Push Hard Multisport News for 04-23-2018

Triathlon for Phoebe And Sam

Phoebe and Sam’s Dream Team rose to the challenge of a 500m swim, a 23 km cycle and a 5.5k run and lived to tell the tale. I picked up our chip, rang the others to let them know what they had to do and set off to get ready for my swim. I stood outside in my swimming costume and googlea sight indeed!and joined the group of swimmers with a slower time than the elite athletes. I spoke to the people either side of me and told them to pass me if they found I was holding them up once the swimming started but they were all in a similar situation to me. As the queue got shorter and I got to the front I just took a few deep breaths and, when my turn came, plopped into the water and prepared for my swim. My practice swims had been done in a 25m pool but the swim proper took place in a 50 m pool so we had to swim 10 lengths. By this time Phoebe and Sam had arrived with Mummy and Daddy and Nanny and Grandad. Harry’s mum also joined the band of supporters so we gathered by the transition area and waited for Harry’s return. My expected 25 min swim actually took 18 minutes, Harry’s 1 hour 20 predicted cycle actually took 1 hour and 1 m in and Jack’s predicted 30 min run took 28 minutes with two vomit breaks apparently. Phoebe and Sam slept through the whole thing but it was so special for us to have them there with Mummy and Daddy. As Phoebe and Sam have grown and with the issues that the family have had to face and the challenges that lay ahead for Phoebe, staying focused on this has been a struggle for me at times.

Keywords: [“swim”,”Harry”,”Thank”]
Source: https://triathlonforphoebeandsam.wordpress.com

Triathlon Muser

Bodies were in motion in direct competition with other bodies, whether they were driving to the hoop, blocking at the net or sliding into a base we often had some direct interaction with others, either helping some towards our collective goal or trying to keep others from theirs. Be it as teammates or competitors, we were all part of a common community on a field of play. In triathlon, on the other hand, save for the relays, we generally don’t compete as a team. It’s just us out there against everyone else and against ourselves And except for the beginning of the swim, physical contact with others is not only uncommon but often means disqualification. In the midst of all this aloneness, triathlon has an extraordinary sense of community which in my opinion is one of the things that makes it so attractive. From the moment we arrive at a race, we are embraced by a huge community of staff and volunteers, genuinely happy to see us and help us. Incredibly dedicated people get up really early to mark the course, set up bike racks, place the swim buoys, handle check-in, mark our bodies, maintain the all-important porta-pottys. For many of us, it is community that has gotten us to the race in the first place. For those of us fortunate enough to have people with whom to train, we draw strength and support from that community even when we are out on the course all alone. In a sport that is so predicated on individual effort, it is the collective efforts of a broad community that makes it all happen and makes it all so worthwhile.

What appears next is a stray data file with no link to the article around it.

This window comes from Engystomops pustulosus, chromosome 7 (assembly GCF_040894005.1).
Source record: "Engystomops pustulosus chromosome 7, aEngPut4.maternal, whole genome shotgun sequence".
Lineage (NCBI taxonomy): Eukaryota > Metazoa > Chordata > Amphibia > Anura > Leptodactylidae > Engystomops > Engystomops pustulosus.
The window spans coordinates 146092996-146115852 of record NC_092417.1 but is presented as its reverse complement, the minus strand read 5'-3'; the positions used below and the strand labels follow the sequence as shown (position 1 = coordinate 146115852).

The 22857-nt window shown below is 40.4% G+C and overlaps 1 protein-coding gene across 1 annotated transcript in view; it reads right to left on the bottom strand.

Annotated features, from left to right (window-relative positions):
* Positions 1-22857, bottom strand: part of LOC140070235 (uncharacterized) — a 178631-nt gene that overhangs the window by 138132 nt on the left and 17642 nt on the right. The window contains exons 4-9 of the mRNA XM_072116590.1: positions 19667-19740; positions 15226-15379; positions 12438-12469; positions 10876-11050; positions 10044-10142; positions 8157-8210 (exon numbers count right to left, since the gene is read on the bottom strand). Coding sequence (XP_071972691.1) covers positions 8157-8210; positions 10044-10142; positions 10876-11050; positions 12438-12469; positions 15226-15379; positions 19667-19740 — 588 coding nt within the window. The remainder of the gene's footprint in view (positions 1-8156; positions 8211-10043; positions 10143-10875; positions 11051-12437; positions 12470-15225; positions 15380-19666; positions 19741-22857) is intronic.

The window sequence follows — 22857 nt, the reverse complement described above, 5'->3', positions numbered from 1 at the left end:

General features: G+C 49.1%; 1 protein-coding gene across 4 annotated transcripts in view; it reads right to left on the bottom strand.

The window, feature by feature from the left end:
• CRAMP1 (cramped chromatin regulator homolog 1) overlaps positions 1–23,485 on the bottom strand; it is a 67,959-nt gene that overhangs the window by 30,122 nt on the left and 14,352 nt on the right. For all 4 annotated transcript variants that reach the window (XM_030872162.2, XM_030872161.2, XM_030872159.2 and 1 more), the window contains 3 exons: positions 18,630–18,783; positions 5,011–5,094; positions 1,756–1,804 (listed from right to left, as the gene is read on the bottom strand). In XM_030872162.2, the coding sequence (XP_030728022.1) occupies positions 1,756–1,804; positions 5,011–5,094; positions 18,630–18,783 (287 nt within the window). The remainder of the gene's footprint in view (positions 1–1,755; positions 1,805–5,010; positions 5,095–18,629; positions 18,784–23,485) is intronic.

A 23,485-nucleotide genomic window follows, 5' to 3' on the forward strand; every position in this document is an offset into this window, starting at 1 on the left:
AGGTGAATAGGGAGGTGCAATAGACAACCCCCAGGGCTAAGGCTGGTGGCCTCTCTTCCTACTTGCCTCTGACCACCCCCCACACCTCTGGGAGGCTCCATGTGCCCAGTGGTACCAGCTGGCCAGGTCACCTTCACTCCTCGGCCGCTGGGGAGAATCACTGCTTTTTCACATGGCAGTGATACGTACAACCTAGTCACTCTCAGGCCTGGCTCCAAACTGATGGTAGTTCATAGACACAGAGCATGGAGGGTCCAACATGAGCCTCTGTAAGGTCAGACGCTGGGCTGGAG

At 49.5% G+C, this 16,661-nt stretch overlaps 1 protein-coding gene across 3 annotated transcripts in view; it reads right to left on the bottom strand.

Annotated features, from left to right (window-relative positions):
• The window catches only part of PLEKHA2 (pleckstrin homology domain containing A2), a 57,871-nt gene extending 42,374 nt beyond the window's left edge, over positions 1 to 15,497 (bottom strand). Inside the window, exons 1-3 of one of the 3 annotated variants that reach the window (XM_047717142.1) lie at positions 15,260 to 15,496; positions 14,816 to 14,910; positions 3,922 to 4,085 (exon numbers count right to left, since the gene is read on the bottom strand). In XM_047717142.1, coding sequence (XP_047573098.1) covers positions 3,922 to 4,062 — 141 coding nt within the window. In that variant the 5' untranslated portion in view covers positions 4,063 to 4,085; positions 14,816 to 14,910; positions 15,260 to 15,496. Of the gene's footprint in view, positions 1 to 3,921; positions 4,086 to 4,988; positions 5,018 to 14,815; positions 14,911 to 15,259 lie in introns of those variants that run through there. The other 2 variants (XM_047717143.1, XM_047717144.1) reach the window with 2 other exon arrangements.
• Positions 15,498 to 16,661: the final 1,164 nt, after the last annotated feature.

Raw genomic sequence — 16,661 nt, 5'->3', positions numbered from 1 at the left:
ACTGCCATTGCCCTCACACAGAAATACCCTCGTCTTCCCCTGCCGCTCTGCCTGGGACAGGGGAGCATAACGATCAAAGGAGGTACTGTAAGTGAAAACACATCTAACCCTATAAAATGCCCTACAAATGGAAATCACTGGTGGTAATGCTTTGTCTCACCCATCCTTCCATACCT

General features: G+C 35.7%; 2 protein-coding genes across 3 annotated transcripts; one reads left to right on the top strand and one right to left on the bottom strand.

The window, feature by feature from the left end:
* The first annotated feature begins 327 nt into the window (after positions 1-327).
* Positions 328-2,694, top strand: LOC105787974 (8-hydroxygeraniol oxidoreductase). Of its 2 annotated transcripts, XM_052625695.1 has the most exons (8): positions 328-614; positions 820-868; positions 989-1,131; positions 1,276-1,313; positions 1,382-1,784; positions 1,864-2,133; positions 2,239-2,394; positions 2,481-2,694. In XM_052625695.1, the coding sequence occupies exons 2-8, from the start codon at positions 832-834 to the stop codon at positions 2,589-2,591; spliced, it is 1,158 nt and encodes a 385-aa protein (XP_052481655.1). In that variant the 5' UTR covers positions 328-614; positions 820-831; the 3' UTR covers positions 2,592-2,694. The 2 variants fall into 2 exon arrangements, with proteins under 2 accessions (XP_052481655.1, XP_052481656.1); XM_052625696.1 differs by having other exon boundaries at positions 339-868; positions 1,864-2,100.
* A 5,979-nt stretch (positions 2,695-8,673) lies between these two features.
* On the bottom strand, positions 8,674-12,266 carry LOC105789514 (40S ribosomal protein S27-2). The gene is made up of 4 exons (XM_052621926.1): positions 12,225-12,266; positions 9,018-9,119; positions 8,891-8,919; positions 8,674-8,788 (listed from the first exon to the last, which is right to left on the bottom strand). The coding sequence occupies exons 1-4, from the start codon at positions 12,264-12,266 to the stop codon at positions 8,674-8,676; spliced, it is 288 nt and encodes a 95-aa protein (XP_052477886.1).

Keywords: [“community”,”other”,”out”]
Source: https://triathlonmuser.wordpress.com

I’m a triathlete. What type are you? – Simply Shaye

There is so much confusion about people living with diabetes. Many people do not realize that diabetes is manageable and those living with it can still live full, active and healthy lives! That’s why I was so happy when Oscar Insurance invited me to share my story in honor of National Diabetes Month. Oscar provides health insurance in New York and New Jersey and focuses on using technology to make understanding insurance simple and intuitive. They have a fresh approach to health care and offer a ton of features that allow members to be proactive about their health. I was diagnosed with diabetes when I was 10 years old, so was pretty conscious about my health and lifestyle choices at an early age. I was always active as a kid, and I ran track off and on in high school, but it wasn’t until college that I really started to take control of my diabetes. It was up to me to take control of my health, so I dove into learning everything I could about my illness, and started becoming more actively engaged in the online diabetes community. Keeping the consistent workouts really helped me with my health routine-I felt better and had a lot more energy! After that first half marathon, I caught the runners high! I signed up and completed my first marathon six months later and this summer, I completed my first triathlon! I continue to train and push myself to achieve the impossible. I’ve never allowed my illness define me or hold me back and will continue to live a high powered life! After all, diabetes is a word, not a sentence!

Keywords: [“diabetes”,”health”,”live”]
Source: https://simplyshaye.wordpress.com/2014/10/23/im-a-triathlete-what…

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